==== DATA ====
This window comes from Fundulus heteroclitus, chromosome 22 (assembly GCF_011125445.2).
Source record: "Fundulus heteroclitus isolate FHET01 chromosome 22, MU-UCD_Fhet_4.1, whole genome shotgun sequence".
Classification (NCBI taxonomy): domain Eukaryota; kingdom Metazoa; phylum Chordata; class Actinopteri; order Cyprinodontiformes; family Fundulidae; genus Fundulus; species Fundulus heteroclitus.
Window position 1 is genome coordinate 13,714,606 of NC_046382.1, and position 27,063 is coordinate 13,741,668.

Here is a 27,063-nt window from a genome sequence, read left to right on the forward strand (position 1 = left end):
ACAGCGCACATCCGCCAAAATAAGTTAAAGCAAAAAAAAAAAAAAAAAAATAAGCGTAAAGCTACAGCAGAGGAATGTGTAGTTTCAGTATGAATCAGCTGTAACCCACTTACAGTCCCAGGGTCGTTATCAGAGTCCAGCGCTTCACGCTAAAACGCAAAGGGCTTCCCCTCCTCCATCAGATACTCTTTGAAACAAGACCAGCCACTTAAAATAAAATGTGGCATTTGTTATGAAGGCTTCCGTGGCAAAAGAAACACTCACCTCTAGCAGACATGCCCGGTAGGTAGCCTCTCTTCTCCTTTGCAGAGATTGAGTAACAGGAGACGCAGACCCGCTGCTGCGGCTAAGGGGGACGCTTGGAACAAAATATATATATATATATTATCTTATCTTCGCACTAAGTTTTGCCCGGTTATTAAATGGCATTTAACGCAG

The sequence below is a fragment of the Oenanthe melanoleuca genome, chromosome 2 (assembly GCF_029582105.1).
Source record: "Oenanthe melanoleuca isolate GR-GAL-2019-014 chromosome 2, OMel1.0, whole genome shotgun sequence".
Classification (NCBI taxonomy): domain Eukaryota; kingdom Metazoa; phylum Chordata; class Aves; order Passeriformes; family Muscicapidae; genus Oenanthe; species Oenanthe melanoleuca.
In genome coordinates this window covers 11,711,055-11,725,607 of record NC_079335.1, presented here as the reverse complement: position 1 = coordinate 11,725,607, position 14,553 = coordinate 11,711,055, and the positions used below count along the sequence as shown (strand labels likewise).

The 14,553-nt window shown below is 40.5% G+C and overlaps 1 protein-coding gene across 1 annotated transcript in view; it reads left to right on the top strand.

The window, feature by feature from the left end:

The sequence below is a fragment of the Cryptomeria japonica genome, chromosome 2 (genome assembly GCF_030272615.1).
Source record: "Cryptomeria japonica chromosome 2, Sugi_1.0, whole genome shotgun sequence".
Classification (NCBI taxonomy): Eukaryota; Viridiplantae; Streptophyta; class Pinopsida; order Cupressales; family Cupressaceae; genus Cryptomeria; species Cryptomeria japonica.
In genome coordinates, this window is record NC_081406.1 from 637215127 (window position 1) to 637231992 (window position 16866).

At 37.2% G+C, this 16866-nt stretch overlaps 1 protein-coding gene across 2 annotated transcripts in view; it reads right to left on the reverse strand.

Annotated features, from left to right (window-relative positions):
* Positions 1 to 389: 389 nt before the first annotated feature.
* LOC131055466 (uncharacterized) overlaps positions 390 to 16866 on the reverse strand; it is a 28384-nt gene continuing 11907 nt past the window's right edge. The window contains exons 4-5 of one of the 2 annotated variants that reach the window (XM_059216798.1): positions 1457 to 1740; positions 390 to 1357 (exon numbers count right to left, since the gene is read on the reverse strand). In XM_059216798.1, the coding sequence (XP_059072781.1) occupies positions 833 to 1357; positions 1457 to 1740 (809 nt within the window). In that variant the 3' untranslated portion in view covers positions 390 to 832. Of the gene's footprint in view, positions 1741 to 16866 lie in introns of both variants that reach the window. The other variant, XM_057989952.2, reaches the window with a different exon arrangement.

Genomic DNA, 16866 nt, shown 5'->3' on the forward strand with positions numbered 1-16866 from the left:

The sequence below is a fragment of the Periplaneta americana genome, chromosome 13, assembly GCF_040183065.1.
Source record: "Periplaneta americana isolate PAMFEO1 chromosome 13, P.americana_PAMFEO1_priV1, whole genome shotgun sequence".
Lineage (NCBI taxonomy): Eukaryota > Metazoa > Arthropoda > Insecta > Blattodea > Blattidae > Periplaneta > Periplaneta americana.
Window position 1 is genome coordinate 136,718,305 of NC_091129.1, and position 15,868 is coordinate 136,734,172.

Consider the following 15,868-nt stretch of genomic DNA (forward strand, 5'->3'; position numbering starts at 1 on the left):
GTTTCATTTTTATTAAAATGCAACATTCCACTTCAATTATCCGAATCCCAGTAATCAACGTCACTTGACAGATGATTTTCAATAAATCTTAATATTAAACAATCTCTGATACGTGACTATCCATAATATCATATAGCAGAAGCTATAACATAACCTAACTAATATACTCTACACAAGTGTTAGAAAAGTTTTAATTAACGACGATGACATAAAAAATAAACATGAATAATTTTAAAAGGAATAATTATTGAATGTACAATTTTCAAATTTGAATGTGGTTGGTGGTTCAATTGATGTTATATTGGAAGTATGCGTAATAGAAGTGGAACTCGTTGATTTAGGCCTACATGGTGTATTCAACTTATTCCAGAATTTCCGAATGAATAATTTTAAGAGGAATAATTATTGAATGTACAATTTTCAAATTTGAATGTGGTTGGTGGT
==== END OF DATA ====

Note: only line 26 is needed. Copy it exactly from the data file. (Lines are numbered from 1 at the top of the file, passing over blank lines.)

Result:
Consider the following 15,868-nt stretch of genomic DNA (forward strand, 5'->3'; position numbering starts at 1 on the left):